Welcome rains across parts of the eastern Corn Belt


Welcome rains across parts of the eastern Corn Belt

Across the Corn Belt, near- or below-normal temperatures are benefiting reproductive summer crops. In addition, rain is falling early Wednesday in some of the driest areas of the eastern Corn Belt. Among Midwestern States, Ohio led on July 19 with 16% of its corn and 14% of its soybeans rated in very poor to poor condition.  

On the Plains, mild, mostly dry weather prevails, although showers linger across Nebraska and portions of neighboring states. Soil moisture shortages remain a concern in some areas, particularly across the southern half of the High Plains. On July 19, topsoil moisture was rated 74% very short to short in Texas, along with 71% in Colorado. On that date, Colorado led the nation in very poor to poor ratings for sorghum (29%) and corn (23%), among major production states.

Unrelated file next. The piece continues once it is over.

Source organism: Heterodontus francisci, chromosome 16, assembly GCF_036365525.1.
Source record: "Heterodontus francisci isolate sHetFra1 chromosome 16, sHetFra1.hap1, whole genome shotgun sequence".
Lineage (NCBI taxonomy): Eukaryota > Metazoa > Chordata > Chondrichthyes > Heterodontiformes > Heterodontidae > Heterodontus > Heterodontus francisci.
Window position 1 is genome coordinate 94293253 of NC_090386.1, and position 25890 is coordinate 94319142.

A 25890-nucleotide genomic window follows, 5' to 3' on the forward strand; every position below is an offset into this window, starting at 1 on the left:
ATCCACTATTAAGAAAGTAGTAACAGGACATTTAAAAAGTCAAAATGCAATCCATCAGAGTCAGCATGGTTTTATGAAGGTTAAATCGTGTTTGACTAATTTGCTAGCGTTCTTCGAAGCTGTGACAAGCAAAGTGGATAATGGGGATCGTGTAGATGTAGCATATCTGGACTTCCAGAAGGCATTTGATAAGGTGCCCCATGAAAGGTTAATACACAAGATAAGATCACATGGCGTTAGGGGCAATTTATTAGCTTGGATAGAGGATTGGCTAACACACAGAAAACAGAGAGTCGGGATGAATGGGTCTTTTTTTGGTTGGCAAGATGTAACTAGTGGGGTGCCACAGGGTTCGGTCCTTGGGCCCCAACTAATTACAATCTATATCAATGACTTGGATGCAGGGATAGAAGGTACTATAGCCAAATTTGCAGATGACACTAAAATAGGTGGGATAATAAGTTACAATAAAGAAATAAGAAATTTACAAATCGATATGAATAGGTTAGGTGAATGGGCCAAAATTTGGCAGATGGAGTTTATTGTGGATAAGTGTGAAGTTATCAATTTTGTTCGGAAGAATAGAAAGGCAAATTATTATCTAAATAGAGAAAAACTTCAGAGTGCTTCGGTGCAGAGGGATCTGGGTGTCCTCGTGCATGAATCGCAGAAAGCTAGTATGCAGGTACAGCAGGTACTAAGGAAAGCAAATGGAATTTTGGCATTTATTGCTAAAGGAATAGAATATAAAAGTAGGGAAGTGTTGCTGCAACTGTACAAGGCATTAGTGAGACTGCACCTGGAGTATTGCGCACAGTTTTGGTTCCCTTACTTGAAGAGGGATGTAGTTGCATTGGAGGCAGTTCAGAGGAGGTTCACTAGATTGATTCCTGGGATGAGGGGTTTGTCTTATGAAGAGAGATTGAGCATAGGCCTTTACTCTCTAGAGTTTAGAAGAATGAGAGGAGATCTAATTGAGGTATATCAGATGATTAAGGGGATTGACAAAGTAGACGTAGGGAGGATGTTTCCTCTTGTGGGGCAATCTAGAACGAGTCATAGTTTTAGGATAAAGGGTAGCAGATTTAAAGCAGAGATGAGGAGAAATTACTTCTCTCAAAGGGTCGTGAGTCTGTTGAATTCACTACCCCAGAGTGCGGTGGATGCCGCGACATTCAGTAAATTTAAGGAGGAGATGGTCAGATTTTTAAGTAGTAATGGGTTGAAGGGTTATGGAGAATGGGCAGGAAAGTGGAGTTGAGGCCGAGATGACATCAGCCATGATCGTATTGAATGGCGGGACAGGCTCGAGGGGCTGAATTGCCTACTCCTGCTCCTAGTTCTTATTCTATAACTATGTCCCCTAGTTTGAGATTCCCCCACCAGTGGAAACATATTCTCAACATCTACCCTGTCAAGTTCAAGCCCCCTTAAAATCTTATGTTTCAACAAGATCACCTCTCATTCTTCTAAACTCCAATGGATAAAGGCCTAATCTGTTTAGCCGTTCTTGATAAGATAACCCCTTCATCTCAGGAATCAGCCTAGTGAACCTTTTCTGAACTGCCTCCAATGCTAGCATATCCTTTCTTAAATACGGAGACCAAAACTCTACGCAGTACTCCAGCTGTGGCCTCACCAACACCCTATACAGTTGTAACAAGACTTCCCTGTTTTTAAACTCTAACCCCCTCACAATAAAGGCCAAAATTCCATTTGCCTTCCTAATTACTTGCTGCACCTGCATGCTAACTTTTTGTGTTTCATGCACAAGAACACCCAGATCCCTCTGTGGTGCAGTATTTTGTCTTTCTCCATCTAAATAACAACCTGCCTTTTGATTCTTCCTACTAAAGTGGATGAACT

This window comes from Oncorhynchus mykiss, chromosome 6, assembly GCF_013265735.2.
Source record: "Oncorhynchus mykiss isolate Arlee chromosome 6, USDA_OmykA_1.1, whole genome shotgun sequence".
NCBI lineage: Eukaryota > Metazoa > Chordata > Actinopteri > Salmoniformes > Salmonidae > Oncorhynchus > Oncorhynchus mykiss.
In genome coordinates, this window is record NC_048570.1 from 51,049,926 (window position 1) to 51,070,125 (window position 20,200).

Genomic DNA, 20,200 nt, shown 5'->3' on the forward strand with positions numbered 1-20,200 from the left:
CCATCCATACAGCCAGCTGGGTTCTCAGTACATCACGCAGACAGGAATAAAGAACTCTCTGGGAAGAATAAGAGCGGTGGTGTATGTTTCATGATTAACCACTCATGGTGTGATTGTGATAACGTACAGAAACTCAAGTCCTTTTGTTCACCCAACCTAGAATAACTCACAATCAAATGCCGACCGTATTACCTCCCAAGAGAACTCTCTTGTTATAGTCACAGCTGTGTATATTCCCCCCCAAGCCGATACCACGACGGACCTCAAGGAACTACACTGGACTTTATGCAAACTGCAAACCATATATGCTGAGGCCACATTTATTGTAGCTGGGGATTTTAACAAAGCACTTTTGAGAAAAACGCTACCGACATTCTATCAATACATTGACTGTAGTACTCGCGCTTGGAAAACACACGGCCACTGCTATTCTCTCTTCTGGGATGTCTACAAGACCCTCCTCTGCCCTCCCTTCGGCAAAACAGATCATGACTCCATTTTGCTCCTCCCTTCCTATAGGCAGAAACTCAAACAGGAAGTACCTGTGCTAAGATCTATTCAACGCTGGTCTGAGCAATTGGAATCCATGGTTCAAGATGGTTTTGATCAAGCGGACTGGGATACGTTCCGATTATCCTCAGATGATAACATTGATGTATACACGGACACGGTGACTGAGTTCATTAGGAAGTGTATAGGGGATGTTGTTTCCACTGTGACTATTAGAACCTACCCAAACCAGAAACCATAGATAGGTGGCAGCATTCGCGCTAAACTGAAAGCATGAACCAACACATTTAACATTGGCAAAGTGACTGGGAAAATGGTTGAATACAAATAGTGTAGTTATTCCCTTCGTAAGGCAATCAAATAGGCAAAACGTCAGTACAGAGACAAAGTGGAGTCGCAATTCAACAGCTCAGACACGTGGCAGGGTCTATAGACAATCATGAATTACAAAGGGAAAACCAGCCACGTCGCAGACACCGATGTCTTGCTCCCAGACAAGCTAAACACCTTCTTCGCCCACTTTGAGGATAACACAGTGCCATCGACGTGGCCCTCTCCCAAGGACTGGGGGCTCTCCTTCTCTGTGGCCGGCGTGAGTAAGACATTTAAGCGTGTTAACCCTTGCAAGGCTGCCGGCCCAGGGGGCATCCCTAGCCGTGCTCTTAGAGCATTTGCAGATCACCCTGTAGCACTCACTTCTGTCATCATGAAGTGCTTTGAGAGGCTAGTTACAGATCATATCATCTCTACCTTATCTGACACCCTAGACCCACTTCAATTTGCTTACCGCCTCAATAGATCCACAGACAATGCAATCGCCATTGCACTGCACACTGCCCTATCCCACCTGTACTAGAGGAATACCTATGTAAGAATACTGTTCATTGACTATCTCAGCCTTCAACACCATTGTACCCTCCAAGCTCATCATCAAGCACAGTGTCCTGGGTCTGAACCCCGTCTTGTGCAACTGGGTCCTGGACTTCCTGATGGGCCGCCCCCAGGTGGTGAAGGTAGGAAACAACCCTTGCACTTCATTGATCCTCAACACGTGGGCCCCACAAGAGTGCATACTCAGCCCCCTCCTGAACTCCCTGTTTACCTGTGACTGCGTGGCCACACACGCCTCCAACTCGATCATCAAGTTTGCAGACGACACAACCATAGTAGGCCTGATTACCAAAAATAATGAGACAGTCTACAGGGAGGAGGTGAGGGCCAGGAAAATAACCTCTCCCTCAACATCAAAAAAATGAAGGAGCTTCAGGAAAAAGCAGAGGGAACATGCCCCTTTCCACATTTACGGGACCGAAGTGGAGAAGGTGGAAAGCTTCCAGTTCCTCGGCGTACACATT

In the South, a tropical wave affecting Florida is producing locally heavy showers. Meanwhile, rain is also falling in the lower Mississippi Valley and environs. Across the remainder of the region, warm, humid weather favors a rapid pace of crop development. On July 19, nearly three-quarters (73%) of the U.S. rice and 71% of the peanuts were rated in good to excellent condition.

In the West, an active monsoon circulation is contributing to scattered shower activity in the Four Corners region and parts of the Great Basin. Meanwhile, hot weather in the Northwest continues to promote winter wheat harvesting and other fieldwork.